And there, the line of smiths ends and becomes one of missionaries instead.

13 thoughts on “Not everyone can still be found

Add yours

    1. I’m so glad you enjoyed it, Liz! Yes, such a lovely church and graveyard! It was wonderful to see how they cared for their history in Smedjebacken. We even met a young man who had lived in Stockholm for some time, but had decided to move back. Perhaps something that has become more common during and after the pandemic, but it’s still not evident, as smaller places don’t have many job opportunities. Lovely to see, though!

      Liked by 1 person

        1. Yes, it’s very sad people have to leave these quaint little towns to find work. Or, they have to spend lots of time commuting, if at all possible. But with digitalisation that sped up considerably because of the pandemic, more people are able to work from home, so perhaps that will make it possible for at least some to move out from the bigger cities. You do need to work with something that is not dependent on location though…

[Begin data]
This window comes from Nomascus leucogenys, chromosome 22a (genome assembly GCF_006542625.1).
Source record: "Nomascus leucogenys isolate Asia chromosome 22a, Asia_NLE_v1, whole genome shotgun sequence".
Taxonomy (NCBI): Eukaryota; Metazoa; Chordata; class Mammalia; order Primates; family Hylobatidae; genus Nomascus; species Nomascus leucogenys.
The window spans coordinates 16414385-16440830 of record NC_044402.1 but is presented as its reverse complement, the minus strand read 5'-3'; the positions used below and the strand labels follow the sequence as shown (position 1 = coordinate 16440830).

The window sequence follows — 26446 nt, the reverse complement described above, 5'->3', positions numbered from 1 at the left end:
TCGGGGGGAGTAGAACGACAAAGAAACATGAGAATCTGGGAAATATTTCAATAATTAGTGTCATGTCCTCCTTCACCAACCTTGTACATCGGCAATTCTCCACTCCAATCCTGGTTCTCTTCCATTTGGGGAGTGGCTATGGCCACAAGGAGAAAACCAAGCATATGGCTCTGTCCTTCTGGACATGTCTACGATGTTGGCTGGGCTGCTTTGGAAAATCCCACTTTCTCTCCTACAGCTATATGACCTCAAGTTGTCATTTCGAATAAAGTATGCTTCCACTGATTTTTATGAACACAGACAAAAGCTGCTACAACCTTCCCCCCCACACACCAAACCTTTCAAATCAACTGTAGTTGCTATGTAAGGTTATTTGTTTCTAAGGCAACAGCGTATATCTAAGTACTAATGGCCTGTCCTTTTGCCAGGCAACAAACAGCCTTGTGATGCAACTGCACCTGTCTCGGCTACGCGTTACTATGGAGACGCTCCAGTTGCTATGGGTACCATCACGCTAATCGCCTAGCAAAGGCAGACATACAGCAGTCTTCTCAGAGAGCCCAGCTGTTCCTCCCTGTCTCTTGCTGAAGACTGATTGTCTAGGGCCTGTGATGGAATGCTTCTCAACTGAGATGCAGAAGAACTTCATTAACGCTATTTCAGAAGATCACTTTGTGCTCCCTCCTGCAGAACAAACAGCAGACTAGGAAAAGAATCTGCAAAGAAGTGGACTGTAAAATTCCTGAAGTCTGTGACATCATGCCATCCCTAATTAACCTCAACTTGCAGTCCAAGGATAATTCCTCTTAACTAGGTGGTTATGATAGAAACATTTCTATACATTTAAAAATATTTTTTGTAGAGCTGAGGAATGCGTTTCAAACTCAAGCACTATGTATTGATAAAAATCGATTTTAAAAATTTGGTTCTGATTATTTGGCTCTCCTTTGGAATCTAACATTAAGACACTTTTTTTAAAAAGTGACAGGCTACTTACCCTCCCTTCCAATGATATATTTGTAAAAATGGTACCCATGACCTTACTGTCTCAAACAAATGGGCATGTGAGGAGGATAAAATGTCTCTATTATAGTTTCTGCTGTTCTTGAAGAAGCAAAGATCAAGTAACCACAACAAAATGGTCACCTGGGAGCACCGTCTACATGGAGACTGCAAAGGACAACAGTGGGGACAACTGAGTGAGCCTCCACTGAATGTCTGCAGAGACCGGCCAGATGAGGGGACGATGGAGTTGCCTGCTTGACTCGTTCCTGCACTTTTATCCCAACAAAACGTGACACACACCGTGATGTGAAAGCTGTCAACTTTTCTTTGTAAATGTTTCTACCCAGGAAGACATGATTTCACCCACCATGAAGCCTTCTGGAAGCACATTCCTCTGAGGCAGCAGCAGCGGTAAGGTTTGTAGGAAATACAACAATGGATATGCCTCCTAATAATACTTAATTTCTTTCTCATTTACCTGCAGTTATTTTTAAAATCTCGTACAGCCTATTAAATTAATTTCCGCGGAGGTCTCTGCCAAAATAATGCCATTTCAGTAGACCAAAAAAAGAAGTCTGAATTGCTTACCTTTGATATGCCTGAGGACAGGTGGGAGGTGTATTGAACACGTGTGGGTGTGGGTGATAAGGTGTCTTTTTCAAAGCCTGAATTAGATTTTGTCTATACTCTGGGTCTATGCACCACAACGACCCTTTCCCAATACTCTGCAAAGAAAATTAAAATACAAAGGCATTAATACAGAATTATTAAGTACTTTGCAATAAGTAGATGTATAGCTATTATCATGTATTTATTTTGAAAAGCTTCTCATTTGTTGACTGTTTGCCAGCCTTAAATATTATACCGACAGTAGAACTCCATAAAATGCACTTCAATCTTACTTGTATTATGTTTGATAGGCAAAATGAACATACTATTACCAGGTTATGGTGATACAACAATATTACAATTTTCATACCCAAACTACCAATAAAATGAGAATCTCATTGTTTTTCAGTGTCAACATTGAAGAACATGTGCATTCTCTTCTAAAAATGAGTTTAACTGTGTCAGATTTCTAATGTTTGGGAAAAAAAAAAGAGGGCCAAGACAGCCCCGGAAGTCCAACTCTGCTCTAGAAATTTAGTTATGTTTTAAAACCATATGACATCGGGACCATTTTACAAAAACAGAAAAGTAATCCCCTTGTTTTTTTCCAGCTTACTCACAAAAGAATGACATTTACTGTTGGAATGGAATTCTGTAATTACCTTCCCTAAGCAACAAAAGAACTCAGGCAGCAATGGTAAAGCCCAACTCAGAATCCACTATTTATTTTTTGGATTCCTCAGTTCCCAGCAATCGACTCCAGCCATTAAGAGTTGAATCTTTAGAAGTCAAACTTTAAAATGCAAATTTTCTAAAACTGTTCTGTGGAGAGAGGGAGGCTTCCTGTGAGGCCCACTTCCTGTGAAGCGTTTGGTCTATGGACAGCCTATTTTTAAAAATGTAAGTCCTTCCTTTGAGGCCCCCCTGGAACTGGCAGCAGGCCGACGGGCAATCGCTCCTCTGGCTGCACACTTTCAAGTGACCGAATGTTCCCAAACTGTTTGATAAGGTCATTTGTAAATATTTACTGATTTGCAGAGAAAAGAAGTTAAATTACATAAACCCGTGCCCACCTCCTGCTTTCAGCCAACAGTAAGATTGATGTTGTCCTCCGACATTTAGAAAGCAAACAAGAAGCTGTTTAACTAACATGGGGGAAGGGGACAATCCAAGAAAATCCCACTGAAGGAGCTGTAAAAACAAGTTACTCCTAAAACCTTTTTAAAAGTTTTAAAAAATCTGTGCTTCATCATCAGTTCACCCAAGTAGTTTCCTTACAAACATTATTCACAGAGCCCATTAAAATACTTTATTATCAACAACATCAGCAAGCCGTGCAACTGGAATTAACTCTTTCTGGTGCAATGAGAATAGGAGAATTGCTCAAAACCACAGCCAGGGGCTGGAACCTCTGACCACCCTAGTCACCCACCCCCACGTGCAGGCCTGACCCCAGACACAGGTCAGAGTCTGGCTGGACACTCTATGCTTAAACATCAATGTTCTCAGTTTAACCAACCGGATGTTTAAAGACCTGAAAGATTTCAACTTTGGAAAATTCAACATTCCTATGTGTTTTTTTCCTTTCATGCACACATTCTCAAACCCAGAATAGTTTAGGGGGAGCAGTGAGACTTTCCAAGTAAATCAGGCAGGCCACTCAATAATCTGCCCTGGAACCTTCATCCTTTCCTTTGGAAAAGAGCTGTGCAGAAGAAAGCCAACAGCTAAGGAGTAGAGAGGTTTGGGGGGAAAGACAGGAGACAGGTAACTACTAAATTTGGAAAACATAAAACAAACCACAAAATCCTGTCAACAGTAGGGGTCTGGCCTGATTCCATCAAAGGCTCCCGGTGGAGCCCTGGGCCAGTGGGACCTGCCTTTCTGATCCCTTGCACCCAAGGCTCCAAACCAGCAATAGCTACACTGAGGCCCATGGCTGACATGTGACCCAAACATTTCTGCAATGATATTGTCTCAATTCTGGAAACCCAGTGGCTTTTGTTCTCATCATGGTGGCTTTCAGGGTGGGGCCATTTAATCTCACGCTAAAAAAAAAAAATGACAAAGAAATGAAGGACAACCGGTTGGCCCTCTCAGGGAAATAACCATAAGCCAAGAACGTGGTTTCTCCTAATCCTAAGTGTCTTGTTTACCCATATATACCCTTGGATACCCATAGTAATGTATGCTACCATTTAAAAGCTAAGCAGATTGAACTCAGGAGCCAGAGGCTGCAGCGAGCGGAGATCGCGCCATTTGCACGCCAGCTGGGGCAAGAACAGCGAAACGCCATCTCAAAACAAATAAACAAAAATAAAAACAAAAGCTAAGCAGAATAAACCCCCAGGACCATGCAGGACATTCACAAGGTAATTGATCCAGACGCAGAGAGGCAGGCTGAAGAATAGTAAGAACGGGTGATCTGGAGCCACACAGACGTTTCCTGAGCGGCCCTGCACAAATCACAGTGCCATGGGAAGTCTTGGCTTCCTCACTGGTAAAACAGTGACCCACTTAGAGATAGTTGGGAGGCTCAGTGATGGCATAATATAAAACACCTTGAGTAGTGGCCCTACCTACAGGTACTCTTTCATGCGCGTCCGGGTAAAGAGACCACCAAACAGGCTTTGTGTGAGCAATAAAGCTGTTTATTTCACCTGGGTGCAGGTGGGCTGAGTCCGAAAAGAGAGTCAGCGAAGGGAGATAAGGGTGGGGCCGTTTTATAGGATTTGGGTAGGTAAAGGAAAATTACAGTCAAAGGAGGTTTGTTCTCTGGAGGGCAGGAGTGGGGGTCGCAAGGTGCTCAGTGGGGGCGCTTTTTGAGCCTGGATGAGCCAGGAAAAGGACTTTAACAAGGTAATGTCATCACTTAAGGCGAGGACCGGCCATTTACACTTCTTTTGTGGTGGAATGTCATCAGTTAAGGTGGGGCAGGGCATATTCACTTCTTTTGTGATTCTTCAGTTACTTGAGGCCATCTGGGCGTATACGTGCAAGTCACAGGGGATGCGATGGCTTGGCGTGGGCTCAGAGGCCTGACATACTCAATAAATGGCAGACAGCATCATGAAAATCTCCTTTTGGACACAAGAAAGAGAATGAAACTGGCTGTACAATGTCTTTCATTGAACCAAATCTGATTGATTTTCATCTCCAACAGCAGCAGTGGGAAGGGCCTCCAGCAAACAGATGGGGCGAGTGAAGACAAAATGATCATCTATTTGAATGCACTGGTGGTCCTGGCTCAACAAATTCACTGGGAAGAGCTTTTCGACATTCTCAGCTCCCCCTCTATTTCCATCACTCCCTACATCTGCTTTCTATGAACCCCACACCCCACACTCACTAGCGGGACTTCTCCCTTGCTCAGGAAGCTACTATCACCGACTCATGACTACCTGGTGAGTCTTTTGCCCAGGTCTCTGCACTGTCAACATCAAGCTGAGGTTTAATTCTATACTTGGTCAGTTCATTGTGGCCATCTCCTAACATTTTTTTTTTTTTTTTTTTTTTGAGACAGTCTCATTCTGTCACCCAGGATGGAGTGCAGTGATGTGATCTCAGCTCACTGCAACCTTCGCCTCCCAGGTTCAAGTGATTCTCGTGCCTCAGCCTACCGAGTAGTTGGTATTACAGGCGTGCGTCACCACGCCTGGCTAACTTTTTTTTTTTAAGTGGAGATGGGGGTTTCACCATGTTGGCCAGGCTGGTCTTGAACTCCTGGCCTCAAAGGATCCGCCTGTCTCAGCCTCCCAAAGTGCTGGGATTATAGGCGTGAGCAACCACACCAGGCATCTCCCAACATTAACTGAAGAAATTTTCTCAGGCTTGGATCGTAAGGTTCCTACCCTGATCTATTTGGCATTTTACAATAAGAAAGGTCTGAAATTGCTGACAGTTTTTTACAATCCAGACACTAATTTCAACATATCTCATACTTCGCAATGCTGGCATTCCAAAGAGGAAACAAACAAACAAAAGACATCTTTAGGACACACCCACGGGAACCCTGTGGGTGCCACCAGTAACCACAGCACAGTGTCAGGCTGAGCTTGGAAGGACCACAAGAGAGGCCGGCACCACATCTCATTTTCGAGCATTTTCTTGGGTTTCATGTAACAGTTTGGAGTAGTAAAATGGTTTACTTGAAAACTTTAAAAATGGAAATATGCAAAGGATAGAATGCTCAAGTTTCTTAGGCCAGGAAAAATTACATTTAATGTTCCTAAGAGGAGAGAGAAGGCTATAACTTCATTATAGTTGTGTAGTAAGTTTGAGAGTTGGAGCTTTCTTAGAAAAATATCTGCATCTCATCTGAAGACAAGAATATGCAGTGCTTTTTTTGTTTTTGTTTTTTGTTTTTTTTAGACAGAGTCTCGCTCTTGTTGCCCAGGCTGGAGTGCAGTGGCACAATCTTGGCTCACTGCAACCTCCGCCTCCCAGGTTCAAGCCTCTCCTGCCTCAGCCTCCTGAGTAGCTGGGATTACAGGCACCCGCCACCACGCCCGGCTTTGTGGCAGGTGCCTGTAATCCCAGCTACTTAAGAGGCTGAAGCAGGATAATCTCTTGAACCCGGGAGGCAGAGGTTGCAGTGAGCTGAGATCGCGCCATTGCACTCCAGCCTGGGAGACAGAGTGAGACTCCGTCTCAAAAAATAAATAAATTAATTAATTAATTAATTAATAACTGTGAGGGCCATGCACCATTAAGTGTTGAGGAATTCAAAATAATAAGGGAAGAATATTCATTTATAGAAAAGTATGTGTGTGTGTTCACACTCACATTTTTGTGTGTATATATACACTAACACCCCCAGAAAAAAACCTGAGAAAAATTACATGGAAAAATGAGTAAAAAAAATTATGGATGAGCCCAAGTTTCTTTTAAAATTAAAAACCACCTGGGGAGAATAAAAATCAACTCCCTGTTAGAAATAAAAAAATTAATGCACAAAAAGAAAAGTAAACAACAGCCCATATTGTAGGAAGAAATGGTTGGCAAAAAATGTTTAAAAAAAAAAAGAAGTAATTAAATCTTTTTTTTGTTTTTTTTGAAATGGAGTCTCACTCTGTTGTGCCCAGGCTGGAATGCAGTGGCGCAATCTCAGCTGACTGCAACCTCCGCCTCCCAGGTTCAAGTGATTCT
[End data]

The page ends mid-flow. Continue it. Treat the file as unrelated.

Liked by 1 person

            1. Yes, very true! The reason remote working was fine during the pandemic is probably to a large extent because everybody was in the same situation. Of course one wants to be where the co-workers are – and be equal part of the team. Good point!

              Liked by 2 people

  1. What a beautiful treasure to have the map from years ago from your grandmother, Edna! What beautiful pictures and how wonderful you have so much family history. ✨

    Liked by 1 person